Wuthering Heights: An Anthology of Criticism. Ed. Alastair Everitt. New York: Barnes & Noble, 1967. 84-110.
Mathison argues that the power of the novel derives from the fact that the narrator, Nelly Dean, is too "normal" and "healthy" to comprehend the exorbitant passions and actions of characters such as Heathcliff and Catherine. The powerful effect on readers occur as they realize the inadequacy of the "normal" to interpret the deeper and truer feelings of the main characters and are forced to become active advocates for Heathcliff and Catherine in ways that could not occur with an omniscient narrator or a less admirable first-person narrator. It is in this power that Brontë has created a genuine work of art.
GRADING CRITERIA FOR ALL ENGLISH ESSAY ASSIGNMENTS 2000-LEVEL AND ABOVE
Note: A passing grade on any assignment first assumes competence in the mechanics of standard written English.
C To earn a “C,” a student must
• Respond to the constraints of the assignment.
• Focus on the topic.
• Provide a clear thesis.
• Maintain a tone appropriate for a scholarly audience.
• Order essay logically, from sentence to sentence, paragraph to paragraph, idea to idea.
• Provide sufficient evidence and detail throughout the essay.
• Have sufficient control of standard written English and MLA guidelines such that errors, including any in grammar, punctuation, spelling, and formatting, if present, do not cause serious confusion and/or distraction.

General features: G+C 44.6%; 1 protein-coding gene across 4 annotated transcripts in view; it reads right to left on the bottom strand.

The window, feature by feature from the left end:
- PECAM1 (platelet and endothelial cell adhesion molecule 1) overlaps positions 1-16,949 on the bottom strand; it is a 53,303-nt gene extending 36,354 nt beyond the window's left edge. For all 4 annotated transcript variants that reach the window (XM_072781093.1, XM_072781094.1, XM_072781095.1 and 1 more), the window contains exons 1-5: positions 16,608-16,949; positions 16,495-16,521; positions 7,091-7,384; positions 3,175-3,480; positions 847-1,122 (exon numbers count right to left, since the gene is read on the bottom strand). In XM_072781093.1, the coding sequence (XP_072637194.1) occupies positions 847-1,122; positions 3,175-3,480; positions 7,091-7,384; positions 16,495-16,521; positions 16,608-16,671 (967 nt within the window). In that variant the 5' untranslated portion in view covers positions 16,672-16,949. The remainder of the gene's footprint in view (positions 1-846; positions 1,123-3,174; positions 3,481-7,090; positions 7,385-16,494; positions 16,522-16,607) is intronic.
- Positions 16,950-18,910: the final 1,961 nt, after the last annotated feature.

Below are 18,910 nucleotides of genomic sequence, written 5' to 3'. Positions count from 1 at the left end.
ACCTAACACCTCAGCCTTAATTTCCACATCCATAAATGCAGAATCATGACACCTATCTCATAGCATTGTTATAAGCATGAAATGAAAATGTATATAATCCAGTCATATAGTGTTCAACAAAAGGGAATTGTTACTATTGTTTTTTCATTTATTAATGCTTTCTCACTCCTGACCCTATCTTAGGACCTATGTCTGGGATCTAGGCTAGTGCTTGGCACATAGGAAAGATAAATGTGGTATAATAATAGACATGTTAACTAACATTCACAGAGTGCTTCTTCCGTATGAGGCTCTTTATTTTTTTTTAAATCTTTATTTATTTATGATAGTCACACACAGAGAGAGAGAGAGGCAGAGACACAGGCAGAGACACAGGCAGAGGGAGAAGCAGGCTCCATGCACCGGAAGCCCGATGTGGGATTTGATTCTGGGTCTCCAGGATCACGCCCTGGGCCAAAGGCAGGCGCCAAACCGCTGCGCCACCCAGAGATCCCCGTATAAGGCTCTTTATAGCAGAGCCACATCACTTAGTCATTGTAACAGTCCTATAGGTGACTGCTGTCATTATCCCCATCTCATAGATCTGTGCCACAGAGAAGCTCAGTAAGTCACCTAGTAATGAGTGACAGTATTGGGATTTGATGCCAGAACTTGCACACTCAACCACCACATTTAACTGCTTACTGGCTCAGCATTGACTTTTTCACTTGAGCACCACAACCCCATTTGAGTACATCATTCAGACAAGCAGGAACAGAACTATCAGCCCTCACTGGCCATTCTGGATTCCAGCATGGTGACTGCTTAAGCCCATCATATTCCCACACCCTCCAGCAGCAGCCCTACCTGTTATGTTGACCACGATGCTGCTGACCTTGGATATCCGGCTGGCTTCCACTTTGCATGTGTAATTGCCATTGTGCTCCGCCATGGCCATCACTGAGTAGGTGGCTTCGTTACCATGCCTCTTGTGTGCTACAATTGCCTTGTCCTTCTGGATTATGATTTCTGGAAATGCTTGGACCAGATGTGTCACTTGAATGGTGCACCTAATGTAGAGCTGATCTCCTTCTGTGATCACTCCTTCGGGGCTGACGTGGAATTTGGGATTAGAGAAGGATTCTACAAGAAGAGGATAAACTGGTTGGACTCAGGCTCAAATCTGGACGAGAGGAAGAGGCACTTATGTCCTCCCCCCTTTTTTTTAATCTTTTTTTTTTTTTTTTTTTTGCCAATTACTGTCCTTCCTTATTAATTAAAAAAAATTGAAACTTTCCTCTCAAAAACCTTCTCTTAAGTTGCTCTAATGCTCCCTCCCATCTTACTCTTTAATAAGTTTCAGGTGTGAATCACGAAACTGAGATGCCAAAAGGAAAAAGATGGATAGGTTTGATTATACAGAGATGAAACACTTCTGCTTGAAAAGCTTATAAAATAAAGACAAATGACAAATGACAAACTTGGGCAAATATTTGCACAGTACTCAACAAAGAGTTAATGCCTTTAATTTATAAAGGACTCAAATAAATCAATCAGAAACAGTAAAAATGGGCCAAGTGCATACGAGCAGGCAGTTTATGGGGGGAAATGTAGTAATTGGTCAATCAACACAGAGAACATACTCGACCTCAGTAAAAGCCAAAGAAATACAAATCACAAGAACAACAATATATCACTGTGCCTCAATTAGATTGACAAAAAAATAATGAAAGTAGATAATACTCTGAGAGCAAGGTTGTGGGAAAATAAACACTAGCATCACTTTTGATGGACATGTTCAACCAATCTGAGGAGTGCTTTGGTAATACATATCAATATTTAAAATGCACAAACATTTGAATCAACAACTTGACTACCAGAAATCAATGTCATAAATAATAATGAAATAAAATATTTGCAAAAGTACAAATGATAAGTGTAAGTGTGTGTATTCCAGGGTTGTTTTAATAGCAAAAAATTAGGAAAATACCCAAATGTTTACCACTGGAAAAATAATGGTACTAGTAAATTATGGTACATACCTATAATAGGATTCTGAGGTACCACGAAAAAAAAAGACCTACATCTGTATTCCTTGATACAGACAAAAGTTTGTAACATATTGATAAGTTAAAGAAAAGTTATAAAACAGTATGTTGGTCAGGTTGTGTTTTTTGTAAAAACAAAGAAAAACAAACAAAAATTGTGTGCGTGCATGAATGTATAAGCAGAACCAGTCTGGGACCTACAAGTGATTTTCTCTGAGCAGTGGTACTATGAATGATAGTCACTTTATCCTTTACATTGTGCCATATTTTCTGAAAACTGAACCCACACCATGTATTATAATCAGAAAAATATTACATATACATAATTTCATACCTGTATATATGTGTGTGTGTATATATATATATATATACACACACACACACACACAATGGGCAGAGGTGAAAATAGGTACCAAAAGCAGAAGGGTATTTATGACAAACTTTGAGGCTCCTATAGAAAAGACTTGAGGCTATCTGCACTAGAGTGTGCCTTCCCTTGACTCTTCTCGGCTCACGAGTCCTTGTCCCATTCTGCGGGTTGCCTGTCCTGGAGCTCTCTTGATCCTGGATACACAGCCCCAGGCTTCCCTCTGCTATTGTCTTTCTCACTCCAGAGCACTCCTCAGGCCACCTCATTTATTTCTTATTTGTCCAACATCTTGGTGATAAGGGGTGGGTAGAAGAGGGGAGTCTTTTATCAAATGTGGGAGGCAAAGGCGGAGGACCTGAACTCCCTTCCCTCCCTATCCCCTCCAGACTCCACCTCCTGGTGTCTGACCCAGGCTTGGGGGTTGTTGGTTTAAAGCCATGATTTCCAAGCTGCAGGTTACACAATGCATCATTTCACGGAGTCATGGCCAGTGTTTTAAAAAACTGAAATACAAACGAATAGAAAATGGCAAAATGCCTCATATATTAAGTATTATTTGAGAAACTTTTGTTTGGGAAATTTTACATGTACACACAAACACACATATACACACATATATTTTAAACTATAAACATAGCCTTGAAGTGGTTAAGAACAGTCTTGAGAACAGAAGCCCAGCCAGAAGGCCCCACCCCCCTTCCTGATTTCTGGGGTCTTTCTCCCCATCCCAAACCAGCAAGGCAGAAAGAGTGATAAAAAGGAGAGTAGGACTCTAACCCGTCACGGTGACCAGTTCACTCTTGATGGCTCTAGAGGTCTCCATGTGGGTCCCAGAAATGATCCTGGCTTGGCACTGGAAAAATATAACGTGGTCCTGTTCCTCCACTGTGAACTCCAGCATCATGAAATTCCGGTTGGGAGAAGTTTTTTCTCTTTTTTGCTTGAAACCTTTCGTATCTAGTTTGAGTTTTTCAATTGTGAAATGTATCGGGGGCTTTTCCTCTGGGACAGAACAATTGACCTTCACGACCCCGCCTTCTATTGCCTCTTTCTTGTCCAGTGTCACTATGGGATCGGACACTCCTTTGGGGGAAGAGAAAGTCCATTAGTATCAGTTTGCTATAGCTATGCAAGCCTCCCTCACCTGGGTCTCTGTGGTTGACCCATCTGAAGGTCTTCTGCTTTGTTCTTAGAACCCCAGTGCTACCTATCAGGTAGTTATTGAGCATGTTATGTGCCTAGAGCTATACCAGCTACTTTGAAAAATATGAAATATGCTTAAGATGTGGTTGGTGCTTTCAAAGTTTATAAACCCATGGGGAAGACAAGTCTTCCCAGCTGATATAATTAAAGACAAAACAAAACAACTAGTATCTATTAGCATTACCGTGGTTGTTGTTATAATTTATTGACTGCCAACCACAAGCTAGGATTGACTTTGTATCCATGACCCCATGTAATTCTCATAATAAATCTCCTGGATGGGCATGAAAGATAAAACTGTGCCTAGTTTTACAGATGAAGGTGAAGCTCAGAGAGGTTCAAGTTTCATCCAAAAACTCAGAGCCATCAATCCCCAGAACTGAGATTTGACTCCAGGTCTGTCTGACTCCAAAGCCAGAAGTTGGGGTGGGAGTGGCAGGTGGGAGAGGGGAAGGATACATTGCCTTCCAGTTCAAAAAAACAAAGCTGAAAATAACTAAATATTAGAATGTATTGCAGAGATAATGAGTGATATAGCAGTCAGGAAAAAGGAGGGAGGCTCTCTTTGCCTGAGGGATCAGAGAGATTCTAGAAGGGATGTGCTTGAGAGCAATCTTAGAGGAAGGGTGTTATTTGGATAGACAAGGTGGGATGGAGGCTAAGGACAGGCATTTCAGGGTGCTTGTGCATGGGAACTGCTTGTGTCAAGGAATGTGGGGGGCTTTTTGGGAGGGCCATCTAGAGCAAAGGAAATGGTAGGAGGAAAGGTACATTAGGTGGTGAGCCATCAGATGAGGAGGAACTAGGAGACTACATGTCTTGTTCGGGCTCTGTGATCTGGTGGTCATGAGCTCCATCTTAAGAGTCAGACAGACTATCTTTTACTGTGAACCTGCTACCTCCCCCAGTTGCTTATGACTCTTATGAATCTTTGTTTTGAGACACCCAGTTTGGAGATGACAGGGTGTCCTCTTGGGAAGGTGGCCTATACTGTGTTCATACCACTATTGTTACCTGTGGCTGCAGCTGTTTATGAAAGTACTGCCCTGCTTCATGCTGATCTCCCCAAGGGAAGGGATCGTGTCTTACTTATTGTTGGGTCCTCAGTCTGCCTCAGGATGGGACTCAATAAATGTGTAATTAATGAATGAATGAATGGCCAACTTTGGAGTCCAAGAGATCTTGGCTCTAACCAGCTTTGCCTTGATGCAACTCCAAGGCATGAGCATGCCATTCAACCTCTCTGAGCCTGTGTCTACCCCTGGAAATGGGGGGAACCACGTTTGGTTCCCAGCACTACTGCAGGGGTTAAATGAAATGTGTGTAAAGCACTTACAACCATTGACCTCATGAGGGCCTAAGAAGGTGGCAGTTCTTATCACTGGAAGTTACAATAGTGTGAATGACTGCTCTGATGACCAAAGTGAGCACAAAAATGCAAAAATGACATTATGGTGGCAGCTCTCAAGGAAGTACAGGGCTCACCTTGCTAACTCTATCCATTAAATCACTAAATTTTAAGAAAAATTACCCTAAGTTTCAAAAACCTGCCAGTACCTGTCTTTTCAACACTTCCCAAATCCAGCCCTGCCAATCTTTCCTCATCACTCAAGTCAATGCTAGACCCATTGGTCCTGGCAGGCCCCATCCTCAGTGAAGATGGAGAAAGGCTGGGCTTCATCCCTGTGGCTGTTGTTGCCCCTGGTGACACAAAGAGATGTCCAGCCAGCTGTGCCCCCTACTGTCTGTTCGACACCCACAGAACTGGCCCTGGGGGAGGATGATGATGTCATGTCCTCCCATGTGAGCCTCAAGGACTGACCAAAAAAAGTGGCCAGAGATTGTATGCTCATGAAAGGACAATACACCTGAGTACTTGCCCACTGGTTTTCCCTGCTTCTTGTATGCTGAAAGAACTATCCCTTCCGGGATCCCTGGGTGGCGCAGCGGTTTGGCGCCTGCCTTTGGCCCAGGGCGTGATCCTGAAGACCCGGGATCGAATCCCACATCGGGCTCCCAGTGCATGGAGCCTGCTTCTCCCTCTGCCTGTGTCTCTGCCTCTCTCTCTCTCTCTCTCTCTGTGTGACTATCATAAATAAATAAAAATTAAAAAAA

• Provide adequate, reliable, and relevant secondary documentation, where applicable.
• Demonstrate an understanding of context and purpose in relating secondary sources to paper’s claims/ideas.
• Exhibit nearly error-free incorporation of documentation into the body of the essay.
B To earn a “B,” a student must meet the minimum requirements
for a “C” essay plus
• Provide a well-framed and insightful thesis.
• Recognize complexities and show evidence of serious consideration of the topic.
• Support most points with appropriate, well-analyzed examples and intelligent arguments.
• Show logical development and organization throughout.
• Offer writing that is relatively free of grammatical and technical errors.
• Provide substantive and relevant documentation, where applicable, in support of most claims/ideas.
• Demonstrate a thorough understanding of context and purpose in relating secondary sources to paper’s claims/ideas where applicable.
• Exhibit error-free and varied incorporation of documentation into the body of the essay.
A To earn an “A,” a student must meet the minimum requirements for a “B” essay plus:
• Provide a sophisticated thesis that demonstrates independent thinking.
• Support all claims/ideas with appropriate, fully analyzed examples and compelling, insightful arguments.
• Show persuasive logical development and organization throughout.
• Maintain a distinctive voice and consistent viewpoint that incorporates interesting and varied style.
• Provide secondary sources, where applicable, that demonstrate independent research in the field.
• Enter into meaningful dialogue with secondary sources, such that the student is not just proving someone else’s point but developing original ideas in relation to research material.
D A “D” grade results from
• Failing to respond clearly to the assignment, or
• A lack of qualities listed under the minimum requirements for a “C,” or
• Insufficient control of standard written English, resulting in substantial errors that cause confusion or incoherence.
F An “F”
grade results from
• Two or more of the faults listed in “D” above.